Depending on your goal, some models are designed to preserve your capital, while others aim to maximize your return in the markets.
Here are the most popular allocation models:
- Capital Preservation Model – In a capital preservation model, asset allocations are designed to reduce the possibility of losses. These models are also designed to be very liquid, providing access to funds within 12 months. Capital preserving portfolios invest in US treasury bills, investment-grade commercial papers, municipal notes, and money market securities.
- Income-Oriented Model – Income-oriented portfolios are designed to provide a steady flow of income while simultaneously reducing risks of losses. Investors who want to create an income-oriented portfolio should be looking to invest in high-quality corporate debt, Real Estate Investment Trusts (REITs), bonds, and high-quality stocks that have a proven track record of dividend payments (also called “Dividend Aristocrats”).
- Growth-Oriented Model – In a growth-oriented model, a portfolio is designed to accelerate capital growth in the long run by allocating most of the funds in the stock market.
While growth-oriented portfolios tend to outperform other models in bull markets, investors also face larger losses during recessions and bear market phases.
Key Differences Between Investing and Active Trading
Now, let’s take a look at some key differences between investing and active trading.
1. Investors look at long-term trends
Since investors aim to stay invested in the markets for long periods of time, they have a long-term view of the markets. They look at trends that take weeks or months to form and want to stay in the markets during the expansionary and boom phases of the business cycle.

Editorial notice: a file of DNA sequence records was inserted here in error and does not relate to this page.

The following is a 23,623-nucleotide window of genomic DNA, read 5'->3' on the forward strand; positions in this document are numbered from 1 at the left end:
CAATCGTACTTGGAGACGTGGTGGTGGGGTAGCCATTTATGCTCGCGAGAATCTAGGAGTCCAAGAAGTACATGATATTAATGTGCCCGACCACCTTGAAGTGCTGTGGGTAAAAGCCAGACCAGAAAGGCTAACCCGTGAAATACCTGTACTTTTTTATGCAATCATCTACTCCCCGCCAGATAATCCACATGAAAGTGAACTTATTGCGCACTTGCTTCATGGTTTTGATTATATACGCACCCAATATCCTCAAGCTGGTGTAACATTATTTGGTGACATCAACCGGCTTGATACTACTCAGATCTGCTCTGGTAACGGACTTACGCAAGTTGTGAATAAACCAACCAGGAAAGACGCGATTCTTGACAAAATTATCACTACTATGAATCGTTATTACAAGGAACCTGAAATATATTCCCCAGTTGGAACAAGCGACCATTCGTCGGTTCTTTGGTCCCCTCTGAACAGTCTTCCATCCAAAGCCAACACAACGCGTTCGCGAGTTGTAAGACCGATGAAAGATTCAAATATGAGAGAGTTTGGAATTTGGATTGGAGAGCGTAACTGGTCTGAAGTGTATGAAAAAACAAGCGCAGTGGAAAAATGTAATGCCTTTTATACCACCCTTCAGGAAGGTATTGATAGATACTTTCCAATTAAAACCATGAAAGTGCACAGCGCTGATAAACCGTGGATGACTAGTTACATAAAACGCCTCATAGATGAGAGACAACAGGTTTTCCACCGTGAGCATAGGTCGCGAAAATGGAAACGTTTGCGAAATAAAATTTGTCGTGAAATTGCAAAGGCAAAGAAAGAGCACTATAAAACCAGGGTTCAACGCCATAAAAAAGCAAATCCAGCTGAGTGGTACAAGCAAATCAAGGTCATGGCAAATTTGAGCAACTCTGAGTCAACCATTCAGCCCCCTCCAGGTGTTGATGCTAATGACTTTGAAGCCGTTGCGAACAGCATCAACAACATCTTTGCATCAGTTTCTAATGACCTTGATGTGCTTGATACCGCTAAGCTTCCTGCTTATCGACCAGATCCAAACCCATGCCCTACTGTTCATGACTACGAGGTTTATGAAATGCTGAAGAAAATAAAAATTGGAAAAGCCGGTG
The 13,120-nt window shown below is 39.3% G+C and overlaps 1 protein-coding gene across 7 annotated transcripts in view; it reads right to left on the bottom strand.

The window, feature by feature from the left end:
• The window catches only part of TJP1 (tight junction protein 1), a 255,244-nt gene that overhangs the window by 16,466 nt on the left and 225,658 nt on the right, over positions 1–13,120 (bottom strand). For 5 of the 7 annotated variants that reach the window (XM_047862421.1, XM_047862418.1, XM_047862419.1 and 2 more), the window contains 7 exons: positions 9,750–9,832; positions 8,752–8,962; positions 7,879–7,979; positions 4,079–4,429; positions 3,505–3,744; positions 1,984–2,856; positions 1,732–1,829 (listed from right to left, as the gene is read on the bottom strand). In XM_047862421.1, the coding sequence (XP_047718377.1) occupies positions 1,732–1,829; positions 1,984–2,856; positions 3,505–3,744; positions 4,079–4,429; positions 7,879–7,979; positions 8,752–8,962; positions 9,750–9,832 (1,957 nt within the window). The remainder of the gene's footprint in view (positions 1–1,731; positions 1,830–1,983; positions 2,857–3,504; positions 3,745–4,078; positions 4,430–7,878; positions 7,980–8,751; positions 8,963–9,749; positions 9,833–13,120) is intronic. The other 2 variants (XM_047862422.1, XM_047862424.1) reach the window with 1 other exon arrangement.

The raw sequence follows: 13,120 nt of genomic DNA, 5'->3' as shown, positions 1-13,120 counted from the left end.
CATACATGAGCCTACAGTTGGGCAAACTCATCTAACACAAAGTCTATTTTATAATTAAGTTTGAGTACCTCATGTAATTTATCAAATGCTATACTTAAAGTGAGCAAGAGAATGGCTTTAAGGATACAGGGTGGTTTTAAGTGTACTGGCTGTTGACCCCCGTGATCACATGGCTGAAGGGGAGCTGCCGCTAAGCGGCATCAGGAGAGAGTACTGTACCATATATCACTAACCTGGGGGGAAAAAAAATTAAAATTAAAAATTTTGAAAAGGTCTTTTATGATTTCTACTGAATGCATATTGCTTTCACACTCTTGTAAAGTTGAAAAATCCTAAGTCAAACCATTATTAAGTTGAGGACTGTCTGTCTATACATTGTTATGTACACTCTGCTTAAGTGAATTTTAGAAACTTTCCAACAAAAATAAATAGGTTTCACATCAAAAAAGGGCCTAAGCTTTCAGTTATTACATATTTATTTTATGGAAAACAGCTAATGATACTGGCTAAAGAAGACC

When a recession kicks in, which means that the GDP shrinks for two consecutive quarters, individual investors look to liquidate their positions and to re-establish them at a later point when the economy starts growing again.
The trough of a business cycle is usually the best time to buy stocks and other asset classes. When everyone else is selling, prudent investors look to buy at a discount price.
Some investors don’t bother with falling markets if they follow a “buy and hold” approach. This means, they will stay invested in the markets even during recessionary periods, as they are focused on the long-term growth of the market and have a very long holding period.
2. Traders are focused on short-term movements
Unlike investors, traders are focused on short-term price movements and speculation. Some traders even hold positions for a few seconds to take advantage of momentum in the markets or quick breakouts. Those traders are called scalpers. They open dozens of trades per day and aim to make a small profit on each trade.
Day traders open and close their trades within the same trading day. Day traders aim to profit on intraday price movements caused by a variety of factors, such as market news, breakouts, and risk sentiment, to name a few.
Day trading is perhaps the most popular trading style among new traders, even though it requires strict trading rules and discipline. Beginner traders enter the arena mostly unprepared, which is why the majority of retail traders lose money in the markets.
Trading is a business and beginners need to learn how to use trading tools to get an edge over other traders. Day trading without profitable trading tools will lead almost certainly to financial disaster.
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Swing trading is another popular trading style that involves catching “swings” in the market, i.e. strong directional moves, either to the upside or downside, that can take days or weeks to develop.
Traders use various tools to determine the possibility of the price going up or down in the short-term. Some of the tools include support and resistance levels, trendlines and retracement levels, fundamental analysis, market news, investor positioning, and risk appetite, to name a few.
3. Investors try to match or slightly outperform the market